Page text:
Boozer, Bob with Bob Rodgers at Near North YMCA 1967.jpg (copy)

Chicago Bulls pro basketball Bob Boozer (left) with Near North YMCA director Bob Rodgers in 1967. Boozer practically lived at the Near North YMCA playing basketball as a teenager. Omaha World-Herald File Photo Ran Oct. 15, 1967

Near North YMCA

Dirk Chatelain’s “24th & Glory” (June 20 World-Herald) is an incredible history of famed professional basketball player Bob Boozer and several other African American sports greats — rising to greatness and refusing to allow discrimination and racial bigotry to stand in the way of their competitive hunger to succeed.

Boozer, an Olympic gold medalist and NBA champion, considered the Near North YMCA as his second home. According to Adam Sasse (north Omaha history), in 1945, north Omaha had various YMCA programs and facilities that included athletic complexes. However, none was as important as the Near North YMCA branch, which responded to the needs of neighborhood youths that included nightly dances, basketball/baseball clinics and a youth employment program.

Bob Gibson, Bob Boozer, Gale Sayers, Ron Boone, Marlin Briscoe and Johnny Rodgers all participated in YMCA-sponsored sports programs — to include the Near North YMCA. Later, many of these professional athletes returned to coach, train, motivate and volunteer at the Near North YMCA.

For over 150 years, the Omaha area YMCAs have been that bright and shining center of our communities where our young people grow and dream in a friendly, safe environment.

As Omaha City Council member Ben Gray stated, “There is nothing greater to do than serving others. We need the YMCA more than ever.”

The legacy and history of the Near North YMCA has taught us all the remarkable drive and courage of those members who endured racism and social injustice to become true American heroes and legends — it all started at the YMCA.

John Witzel, Papillion

president, Sarpy Community

YMCA Board

Wind energy draws investment

Facebook’s new data center near Papillion was recently unveiled. All in all, this is a $1 billion investment in our state that will employ at least 200 people. Facebook could have gone anywhere to build this data center, but it chose Nebraska. Why? Because it could purchase wind energy here to power the facility. If it hadn’t been for the wind electricity power agreement with a northeast Nebraska wind farm, this deal may not have happened.

We would be wise to embrace the fact that Nebraska is the fourth-windiest state in the nation; our energy-producing natural resources can now help us recruit major investments throughout our communities.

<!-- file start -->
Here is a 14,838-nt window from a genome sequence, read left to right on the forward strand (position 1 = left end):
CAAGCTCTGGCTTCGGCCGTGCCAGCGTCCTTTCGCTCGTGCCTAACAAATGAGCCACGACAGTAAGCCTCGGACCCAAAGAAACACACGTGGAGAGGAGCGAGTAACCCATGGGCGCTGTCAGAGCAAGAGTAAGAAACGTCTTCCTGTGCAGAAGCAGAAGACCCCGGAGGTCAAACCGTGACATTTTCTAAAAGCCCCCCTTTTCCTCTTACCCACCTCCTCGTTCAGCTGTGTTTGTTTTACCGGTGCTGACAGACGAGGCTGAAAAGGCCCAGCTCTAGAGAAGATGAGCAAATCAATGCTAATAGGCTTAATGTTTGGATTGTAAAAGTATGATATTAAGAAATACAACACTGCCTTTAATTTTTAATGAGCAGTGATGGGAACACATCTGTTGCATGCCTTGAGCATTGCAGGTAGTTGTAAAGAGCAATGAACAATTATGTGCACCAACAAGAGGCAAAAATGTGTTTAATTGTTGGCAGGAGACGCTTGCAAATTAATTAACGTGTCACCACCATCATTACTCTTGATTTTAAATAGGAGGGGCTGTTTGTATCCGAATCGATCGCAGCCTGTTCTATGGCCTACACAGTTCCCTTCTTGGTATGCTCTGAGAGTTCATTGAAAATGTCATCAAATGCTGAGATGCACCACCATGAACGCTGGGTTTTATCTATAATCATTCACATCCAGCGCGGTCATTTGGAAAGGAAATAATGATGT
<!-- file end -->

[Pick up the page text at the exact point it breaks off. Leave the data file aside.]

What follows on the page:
This not only supports job creation in rural Nebraska, on our wind farms, but in urban Nebraska as well. This is a great opportunity to support economic growth for years to come.

Natasha Gonzalez, Columbus, Neb.

Who gave that freedom?

The June 25 Public Pulse letter “Military’s propaganda war” irked me due to having so many of my family members fight for people’s right to say what they want to say.

Everyone forgets that it’s not a conservative or liberal matter when it comes to freedom, it’s a “we/us” matter. I don’t care if you don’t agree with the politics and wars that the United States has been involved in, but many critics haven’t watched their family go off to war or heard of people close to men and women who have lost their lives.

They haven’t had to go through holidays and birthdays and other special occasions without family there. These special men and women who step up for the call of duty don’t do it to be recognized, but for all people to have all the freedoms they need and want.

They are fighting for the freedom to say whatever people want to say, even if that includes people tearing down them and what they did for others. So to me, yes, the sound of freedom comes in all different ways. Including the flights of military aircraft in the skies.

You never know who is on that plane. It could be someone coming home from war or someone who lost it all. Think before you speak. You never know who around you gave you that freedom of speech.

Ashley Shanks, Omaha

Then and now

In 1969, I got out of the Army. I never received a “thank you” from anyone until last week. A man about, my age, saw my “Army Veteran” baseball hat and said: “Thank you for your service.” It took 50 years, but finally.… It got me thinking about today and 50 years ago.

The Vietnam War was tearing the country apart. Students were “sitting in” on campuses, men were burning their draft cards and the National Guard was being used to keep the peace. According to poets, the world was on “the eve of destruction,” and the Beatles were singing about a revolution and saying they were more popular than Jesus.

There was the news about the My Lai massacre. Ho Chi Minh died. We were nose-to-nose with Russia in a Cold War, and many were sure it would end badly.